Jodi Fung moved to Studio City from the Bay Area about a dozen years ago. The journalism major is also an actress. She also loves movies, and cares about people.
She found a way to merge all of her loves with the FILManthropy Festival—a unique film festival that connects filmmakers with charities and helps raise money for worthy causes as people go to the movies. They are picky about who they choose to put in the festival.
"The film has to have a good message, and we ask that the filmmaker and the audience connect with a charity of their choice," said Fung. "It is amazing then to see how people get inspired to do something."
Fung lives in Studio City where she also formed the volunteer group The Sirens Society (www.sirenssociety.org) now known as The FILManthropy Society (www.FILManthropysociety.org). She has two children, 6 and 4, and is involved in the Carpenter Community Charter School activities as well.
"I love Studio City, it's like a small community, but it's not out of touch with the rest of the city—and you can still find parking," said Fung.
Photographer of North Hollywood is on the board of the FILManthropy Society. He said, "We promote bringing attention to the overlooked social issues of the world through the amazing, far-reaching medium of film. All of our members band together to pool their resources to try to make this thing happen; and we do so every year, with a lot of love and what we like to call 'sweat equity.'"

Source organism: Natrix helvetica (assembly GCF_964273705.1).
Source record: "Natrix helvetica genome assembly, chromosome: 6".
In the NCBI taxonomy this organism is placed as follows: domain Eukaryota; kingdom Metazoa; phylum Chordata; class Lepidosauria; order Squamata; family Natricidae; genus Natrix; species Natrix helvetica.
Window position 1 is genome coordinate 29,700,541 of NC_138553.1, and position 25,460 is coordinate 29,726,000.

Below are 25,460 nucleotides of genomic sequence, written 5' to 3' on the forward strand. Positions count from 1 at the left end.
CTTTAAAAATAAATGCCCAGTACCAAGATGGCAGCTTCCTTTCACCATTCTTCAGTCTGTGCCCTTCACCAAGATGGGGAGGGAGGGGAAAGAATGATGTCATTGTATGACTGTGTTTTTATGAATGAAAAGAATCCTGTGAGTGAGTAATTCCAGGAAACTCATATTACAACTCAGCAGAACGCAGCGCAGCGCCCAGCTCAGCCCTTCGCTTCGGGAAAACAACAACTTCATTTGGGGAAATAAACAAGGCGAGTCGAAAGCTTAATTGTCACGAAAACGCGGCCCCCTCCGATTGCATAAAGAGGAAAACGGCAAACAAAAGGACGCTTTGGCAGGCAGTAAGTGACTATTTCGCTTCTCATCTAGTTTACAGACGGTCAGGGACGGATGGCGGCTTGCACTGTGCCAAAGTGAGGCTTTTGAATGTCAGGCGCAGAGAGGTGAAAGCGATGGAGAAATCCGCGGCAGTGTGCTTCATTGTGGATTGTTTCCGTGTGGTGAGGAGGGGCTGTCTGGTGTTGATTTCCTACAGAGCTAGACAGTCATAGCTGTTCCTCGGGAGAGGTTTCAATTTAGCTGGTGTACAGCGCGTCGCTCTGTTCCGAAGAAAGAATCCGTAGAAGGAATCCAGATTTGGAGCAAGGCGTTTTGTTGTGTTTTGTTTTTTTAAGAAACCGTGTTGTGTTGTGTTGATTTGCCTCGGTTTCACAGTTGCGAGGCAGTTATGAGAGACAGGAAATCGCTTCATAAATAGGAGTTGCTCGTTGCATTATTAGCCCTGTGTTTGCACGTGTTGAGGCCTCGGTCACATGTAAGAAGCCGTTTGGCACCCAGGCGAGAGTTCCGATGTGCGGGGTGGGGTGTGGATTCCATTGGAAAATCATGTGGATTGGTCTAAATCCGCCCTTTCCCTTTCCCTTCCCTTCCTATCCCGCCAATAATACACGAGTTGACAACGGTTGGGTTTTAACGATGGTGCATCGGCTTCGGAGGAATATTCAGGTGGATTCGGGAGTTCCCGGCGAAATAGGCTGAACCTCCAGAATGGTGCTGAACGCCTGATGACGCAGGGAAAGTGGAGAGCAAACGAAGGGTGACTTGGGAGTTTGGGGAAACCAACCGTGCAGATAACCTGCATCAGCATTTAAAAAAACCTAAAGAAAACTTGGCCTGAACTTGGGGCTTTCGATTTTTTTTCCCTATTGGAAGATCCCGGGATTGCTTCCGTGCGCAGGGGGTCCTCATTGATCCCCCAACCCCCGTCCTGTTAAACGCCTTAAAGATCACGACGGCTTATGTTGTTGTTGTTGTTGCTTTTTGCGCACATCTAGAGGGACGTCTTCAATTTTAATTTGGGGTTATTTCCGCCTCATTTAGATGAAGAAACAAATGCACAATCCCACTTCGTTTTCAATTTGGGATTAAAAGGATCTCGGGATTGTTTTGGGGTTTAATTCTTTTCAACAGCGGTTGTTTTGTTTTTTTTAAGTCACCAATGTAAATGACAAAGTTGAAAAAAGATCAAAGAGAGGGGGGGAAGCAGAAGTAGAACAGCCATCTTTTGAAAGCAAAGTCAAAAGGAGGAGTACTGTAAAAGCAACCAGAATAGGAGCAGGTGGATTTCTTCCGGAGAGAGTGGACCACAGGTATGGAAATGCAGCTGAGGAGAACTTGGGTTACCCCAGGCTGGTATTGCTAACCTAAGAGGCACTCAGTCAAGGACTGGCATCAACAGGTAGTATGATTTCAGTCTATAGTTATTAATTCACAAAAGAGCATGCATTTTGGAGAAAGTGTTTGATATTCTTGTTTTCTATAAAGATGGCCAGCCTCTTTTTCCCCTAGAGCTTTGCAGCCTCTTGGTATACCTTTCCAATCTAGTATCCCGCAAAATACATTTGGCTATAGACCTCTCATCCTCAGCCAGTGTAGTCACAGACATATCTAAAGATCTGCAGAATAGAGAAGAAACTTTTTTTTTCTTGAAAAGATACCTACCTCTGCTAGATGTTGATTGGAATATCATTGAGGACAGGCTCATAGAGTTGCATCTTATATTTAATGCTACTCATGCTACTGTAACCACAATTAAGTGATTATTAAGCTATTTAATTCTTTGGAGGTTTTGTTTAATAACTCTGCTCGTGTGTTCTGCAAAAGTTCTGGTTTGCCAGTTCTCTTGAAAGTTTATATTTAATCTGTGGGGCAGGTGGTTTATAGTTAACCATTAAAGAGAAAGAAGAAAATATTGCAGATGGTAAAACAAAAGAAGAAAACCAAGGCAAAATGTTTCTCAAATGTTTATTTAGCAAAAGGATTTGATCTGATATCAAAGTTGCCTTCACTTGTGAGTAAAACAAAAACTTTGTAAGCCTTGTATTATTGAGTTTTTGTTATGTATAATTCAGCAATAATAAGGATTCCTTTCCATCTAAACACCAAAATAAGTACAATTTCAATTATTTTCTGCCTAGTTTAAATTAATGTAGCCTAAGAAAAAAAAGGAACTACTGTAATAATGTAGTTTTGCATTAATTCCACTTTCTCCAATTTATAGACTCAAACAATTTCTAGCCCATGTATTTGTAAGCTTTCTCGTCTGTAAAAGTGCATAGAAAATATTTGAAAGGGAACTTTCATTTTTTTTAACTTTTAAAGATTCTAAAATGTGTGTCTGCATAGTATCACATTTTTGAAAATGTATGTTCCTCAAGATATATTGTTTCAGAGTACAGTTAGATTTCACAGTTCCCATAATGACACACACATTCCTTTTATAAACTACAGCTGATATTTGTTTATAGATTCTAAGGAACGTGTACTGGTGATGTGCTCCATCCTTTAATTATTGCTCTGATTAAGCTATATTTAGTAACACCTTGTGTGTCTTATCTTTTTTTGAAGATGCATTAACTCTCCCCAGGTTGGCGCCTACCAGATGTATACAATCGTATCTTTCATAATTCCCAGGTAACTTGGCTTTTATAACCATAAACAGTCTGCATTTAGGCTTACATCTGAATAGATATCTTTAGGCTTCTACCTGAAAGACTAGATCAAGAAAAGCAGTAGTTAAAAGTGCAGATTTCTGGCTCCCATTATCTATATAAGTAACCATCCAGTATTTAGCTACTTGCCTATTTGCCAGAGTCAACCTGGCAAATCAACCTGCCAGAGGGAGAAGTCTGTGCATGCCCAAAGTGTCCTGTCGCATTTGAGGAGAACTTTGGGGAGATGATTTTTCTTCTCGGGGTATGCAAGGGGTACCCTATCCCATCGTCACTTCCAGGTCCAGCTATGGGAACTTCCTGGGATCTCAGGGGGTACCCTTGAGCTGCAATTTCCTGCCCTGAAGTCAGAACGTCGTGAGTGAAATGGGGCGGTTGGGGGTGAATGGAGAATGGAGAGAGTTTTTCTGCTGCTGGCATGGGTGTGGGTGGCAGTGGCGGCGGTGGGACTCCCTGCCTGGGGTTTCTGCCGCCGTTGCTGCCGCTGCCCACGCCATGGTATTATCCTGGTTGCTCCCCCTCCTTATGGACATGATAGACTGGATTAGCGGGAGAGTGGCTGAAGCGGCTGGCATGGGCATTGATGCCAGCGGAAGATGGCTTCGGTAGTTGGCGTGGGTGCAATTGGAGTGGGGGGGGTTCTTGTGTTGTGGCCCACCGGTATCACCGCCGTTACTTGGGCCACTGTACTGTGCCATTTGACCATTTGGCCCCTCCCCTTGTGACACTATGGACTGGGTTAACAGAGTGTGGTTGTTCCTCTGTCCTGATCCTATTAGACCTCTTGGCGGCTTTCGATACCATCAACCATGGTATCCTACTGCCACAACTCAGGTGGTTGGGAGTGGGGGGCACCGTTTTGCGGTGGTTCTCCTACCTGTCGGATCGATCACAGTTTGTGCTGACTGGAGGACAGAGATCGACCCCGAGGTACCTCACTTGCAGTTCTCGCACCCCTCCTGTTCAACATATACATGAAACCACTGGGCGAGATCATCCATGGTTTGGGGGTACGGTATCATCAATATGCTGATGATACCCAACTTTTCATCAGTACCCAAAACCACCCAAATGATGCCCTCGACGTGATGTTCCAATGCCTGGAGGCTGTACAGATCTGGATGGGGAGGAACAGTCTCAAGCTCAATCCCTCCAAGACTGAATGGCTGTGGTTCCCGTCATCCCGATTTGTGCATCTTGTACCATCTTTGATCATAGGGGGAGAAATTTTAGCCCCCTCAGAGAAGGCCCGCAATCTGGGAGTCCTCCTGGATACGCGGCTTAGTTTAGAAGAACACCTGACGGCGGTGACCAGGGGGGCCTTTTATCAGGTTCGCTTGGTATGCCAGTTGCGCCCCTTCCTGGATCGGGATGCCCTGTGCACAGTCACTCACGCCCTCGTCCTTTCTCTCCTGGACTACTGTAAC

The organization is asking for donations, and also tickets go up on sale for the festival from May 17 - 19.
All of the monies raised for the festival and during the festival go to the three winning films' charities of their choice; 45% to Best Feature, 45% to Best Short, and 10% to Audience Favorite.
"We truly build the bridge between what people see on the screen and real awareness for these charities, resulting in tangible change on Earth," Tibbels said. "For example, our winner of Best Short a few years ago was a film about building clean water wells for communities in Cambodia who desperately needed it. With the money raised from the festival, they were able to build 9 new clean water wells. How amazing is that?"
Fung said she was particularly moved by that experience. "You could see activism taking place right there after the film screening."
Tibbels added, "We work for free to produce this festival (we all do) and we do so out of love and with true conviction that film has the ability to penetrate souls, sending a message of awareness of certain social issues, and eventually propelling people to take action to change our world."
The scheduling of the movies will be announced soon, but people can still buy passes. For more information go to www.filmanthropyfestival.org.